Ventitre Settembre, Due Mille e Dieci: Reflections on my arrival in Italy on September 1st, 2010 by Matthew Bishop

Only 8,000 people live here in Tuscania, a town which was built first by the Etruscans more than 2,700 years ago, and which predates the legendary founding of the city of Rome. Very, very few people here speak any English. When I arrived I met my landlord’s daughter, who runs a shop beneath my apartment– she was watering her flowers and she greeted me with “ciaoo!” She didn’t speak a word of English, so from what I remembered of my Italian, we spoke in very plain and basic sentences, on and off, for the next two hours. She would point at things and tell me what they were called and even though I already knew, I would pretend that I did not, because I didn’t know how to behave politely here in the genuine part of Italy and I had to be careful not to offend.

I could hardly be further from the United States or “Western” life, even though I am only an hour north of Rome. I go to school in a medieval tower. I live in a medieval wall. There are scorpions in my bedroom and stray cats on my terrace, over which hangs grapevines, which I guess just grow here wild. I see people going into the town from their farms on their horses. It takes me a long time to do the laundry and prepare all the food by hand. I walk everywhere and don’t have a car. For four hours of every day, the town shuts down and from 12 to 4 p.m. everyone sleeps. I cannot speak a word of English in public, because people will have no idea what I’m saying and don’t know how to respond. Tourists don’t know the place– I am one of the few Americans these people have met or will meet and my behavior here is truly a reflection of my country. There is no one my age, only the very young, the middle-aged and the very old. Everyone my age who once lived here has moved to Rome or nearby Viterbo or Tarquinia. The park sits on the old wall and looks out at the old town center, which dates to the 8th century BCE. The “new town center” was built roughly 1,100 years ago. It’s normal for these people and it’s all become normal for me.

The language element has been the most shocking adaptation. I miss the States, if only to hear my own language. It’s tiresome to have to really, really think before you talk– to not know instinctively what to say. But it’s part of the immersion and the best way to learn the language. I bought myself some children’s books in Italian and rented some classic Italian movies to help me. I figure that the sooner I learn their language fully enough to be fluent, the better off I’ll be.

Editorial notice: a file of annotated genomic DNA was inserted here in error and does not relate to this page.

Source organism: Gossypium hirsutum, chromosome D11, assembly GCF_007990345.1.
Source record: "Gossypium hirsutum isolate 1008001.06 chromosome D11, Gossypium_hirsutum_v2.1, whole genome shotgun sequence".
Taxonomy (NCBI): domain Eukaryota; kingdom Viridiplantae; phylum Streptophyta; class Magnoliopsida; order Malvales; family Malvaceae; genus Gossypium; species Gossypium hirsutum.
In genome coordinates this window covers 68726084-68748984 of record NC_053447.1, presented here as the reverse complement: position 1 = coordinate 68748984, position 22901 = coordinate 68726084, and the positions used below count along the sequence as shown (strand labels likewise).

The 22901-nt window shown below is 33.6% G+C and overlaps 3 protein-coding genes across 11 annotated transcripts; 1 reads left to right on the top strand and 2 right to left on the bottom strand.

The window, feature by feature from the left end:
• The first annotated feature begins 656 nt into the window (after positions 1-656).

I’ve learned that it is absolutely necessary to distance yourself from people who hang out exclusively with other Americans. It’s hard to socialize here in Tuscania, where there is no one local my age– but for places like Rome, Florence or Venice, I would advise sticking with people who know the language or have Italian friends, or just going out by yourself and meeting people. It’s important, and fun, to bond with the other Americans, of course– but to get the full experience, you also have to bond with the Italians as something more than just a tourist.

The food here is fresher and cheaper. The wine and liquor costs next to nothing when compared to American prices, which are propped up both by international tariffs and by sin taxes. Fresh fruit and vegetables here must be half as costly as they are in the States, and this is all taking into account the Euro-Dollar conversion. When I walk under the arch of the old town walls, I can smell the bread, which is baked fresh every day, in one of two local bakeries. They say that in Rome the bakeries open at 2 AM to start preparing for the day’s demands, and that if you want something really fresh, they’re perfect for a midnight snack.

I would say I’ve experienced culture shock, for sure– but I think it will hit me harder when I come back to the States. Not hearing Italian and not even being able to speak it will hit me the hardest. Having to buy a cappuccino for 3 dollars instead of 80 Euro cents (a little less than $1.30 converted), a bottle of whiskey cream for $25 instead of 4 Euro, a bottle of wine for $35 instead of 2 Euro, or 9 litres of bottled water for I don’t even know how much, instead of the 40 Euro Cents it is here (they actually sell it for how much it costs them to make it– imagine that!) will be annoying. And of course, not going to school in a medieval tower or having classes on top of Roman ruins will be sort of boring. As for the culture shock I’ve experienced here in Italy, I have to say I’ve become quite fond of it, and this place is gradually becoming a home to me.


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